A New York Times bestseller!
A revelatory look at how our environment unconsciously yet dramatically shapes the judgments and decisions we make every day
Most of us go through life believing that we are in control of the choices we make—that we think and behave almost independently from the world around us. But as Drunk Tank Pink illustrates, the truth is our environment shapes our thoughts and actions in myriad ways without our permission or even our knowledge. Armed with surprising data and endlessly fascinating examples, Adam Alter addresses the subtle but substantial ways in which outside forces influence us—such as color’s influence on mood, our bias in favor of names with which we identify, and how sunny days can induce optimism as well as aggression. Drunk Tank Pink proves that the truth behind our feelings and actions goes much deeper than the choices we take for granted every day.
Quick: think of a light bulb. Inspired by the titular pink of the book a hue believed to reduce physical violence Alter explores a range of subtle, immaterial factors that can produce very real changes in behavior, mood, and even intelligence. The author's examples are diverse: from direct environmental cues such as colored light or visual symbols like light bulbs (found to aid the solving of insight-based exercises) to more complex phenomena like built environments, labels, and social isolation. Alter, a social psychologist and professor at NYU, not only explains the source of many cognitive quirks, but convincingly argues that comprehending them affords a better understanding of broader behaviors, from cyclical poverty to altruism. Some of these experiments will be familiar to readers a chapter on naming builds on research explained in Freakonomics, and his discussion of groupthink begins with a recounting of the Kitty Genovese murder. But in Alter's hands, these case studies take on new life the famous "two line" optical illusion opens into a fascinating explication of the perceptual effects of living in "geometric interiors." Alter fluently moves between psychology, medicine, and cultural history, offering surprises to readers at many levels of expertise.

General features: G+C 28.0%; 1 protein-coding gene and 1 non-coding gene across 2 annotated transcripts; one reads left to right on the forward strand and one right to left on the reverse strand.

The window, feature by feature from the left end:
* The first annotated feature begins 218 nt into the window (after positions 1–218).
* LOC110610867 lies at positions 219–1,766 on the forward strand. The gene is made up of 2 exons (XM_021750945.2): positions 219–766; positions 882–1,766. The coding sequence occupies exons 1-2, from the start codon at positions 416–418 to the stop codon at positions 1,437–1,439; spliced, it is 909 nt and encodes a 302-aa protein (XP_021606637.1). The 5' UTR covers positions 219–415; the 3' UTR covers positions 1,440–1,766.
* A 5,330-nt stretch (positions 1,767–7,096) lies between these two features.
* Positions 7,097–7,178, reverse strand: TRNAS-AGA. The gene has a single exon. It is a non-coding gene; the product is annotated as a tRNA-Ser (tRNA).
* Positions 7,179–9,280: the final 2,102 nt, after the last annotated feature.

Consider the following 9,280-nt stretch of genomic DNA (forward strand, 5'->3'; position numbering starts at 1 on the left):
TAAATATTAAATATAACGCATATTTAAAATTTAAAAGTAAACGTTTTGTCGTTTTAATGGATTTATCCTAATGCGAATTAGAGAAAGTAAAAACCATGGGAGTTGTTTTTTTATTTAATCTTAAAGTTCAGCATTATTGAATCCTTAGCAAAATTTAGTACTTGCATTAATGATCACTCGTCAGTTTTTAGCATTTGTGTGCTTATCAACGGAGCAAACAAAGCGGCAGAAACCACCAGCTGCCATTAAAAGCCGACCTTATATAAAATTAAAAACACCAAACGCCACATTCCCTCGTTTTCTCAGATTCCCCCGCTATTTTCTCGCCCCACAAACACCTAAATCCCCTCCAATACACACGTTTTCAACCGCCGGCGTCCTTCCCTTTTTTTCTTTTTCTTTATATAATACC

It was alright
This would, however, be an amazing book to read or be read in a sociology class! I personally only found it ok because I only found a few studies I could relate to and certain parts either drawled on or were repetitive. I also expected more from the color part as the title gives a curious color name. Not a bad read, just not as enthralling as I expected from the acclaims.